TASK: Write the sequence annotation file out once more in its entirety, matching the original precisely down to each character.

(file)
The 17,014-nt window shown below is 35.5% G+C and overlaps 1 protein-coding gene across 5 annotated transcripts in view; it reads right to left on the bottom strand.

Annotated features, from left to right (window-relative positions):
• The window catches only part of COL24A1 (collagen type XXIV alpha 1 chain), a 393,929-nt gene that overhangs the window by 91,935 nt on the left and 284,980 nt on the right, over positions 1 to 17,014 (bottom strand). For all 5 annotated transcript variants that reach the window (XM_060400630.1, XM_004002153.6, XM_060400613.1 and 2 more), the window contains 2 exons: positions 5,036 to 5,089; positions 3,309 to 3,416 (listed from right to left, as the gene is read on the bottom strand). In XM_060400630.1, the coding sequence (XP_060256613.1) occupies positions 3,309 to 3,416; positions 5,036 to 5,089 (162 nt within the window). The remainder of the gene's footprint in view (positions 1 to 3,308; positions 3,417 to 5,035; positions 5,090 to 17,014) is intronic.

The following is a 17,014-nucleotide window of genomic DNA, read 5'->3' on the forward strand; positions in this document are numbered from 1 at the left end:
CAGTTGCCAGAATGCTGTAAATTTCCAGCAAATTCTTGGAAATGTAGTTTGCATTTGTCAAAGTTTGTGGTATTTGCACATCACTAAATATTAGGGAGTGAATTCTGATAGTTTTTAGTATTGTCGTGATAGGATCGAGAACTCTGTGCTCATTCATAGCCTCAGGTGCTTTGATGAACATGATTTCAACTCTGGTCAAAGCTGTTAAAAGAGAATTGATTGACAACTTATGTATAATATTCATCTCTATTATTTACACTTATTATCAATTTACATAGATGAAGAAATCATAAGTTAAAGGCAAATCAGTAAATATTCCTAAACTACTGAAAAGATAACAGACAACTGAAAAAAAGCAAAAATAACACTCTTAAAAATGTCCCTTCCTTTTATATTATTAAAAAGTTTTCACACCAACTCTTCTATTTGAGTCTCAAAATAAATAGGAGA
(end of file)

The 17,014-nt window shown below is 35.5% G+C and overlaps 1 protein-coding gene across 5 annotated transcripts in view; it reads right to left on the bottom strand.

Annotated features, from left to right (window-relative positions):
• The window catches only part of COL24A1 (collagen type XXIV alpha 1 chain), a 393,929-nt gene that overhangs the window by 91,935 nt on the left and 284,980 nt on the right, over positions 1 to 17,014 (bottom strand). For all 5 annotated transcript variants that reach the window (XM_060400630.1, XM_004002153.6, XM_060400613.1 and 2 more), the window contains 2 exons: positions 5,036 to 5,089; positions 3,309 to 3,416 (listed from right to left, as the gene is read on the bottom strand). In XM_060400630.1, the coding sequence (XP_060256613.1) occupies positions 3,309 to 3,416; positions 5,036 to 5,089 (162 nt within the window). The remainder of the gene's footprint in view (positions 1 to 3,308; positions 3,417 to 5,035; positions 5,090 to 17,014) is intronic.

The following is a 17,014-nucleotide window of genomic DNA, read 5'->3' on the forward strand; positions in this document are numbered from 1 at the left end:
CAGTTGCCAGAATGCTGTAAATTTCCAGCAAATTCTTGGAAATGTAGTTTGCATTTGTCAAAGTTTGTGGTATTTGCACATCACTAAATATTAGGGAGTGAATTCTGATAGTTTTTAGTATTGTCGTGATAGGATCGAGAACTCTGTGCTCATTCATAGCCTCAGGTGCTTTGATGAACATGATTTCAACTCTGGTCAAAGCTGTTAAAAGAGAATTGATTGACAACTTATGTATAATATTCATCTCTATTATTTACACTTATTATCAATTTACATAGATGAAGAAATCATAAGTTAAAGGCAAATCAGTAAATATTCCTAAACTACTGAAAAGATAACAGACAACTGAAAAAAAGCAAAAATAACACTCTTAAAAATGTCCCTTCCTTTTATATTATTAAAAAGTTTTCACACCAACTCTTCTATTTGAGTCTCAAAATAAATAGGAGA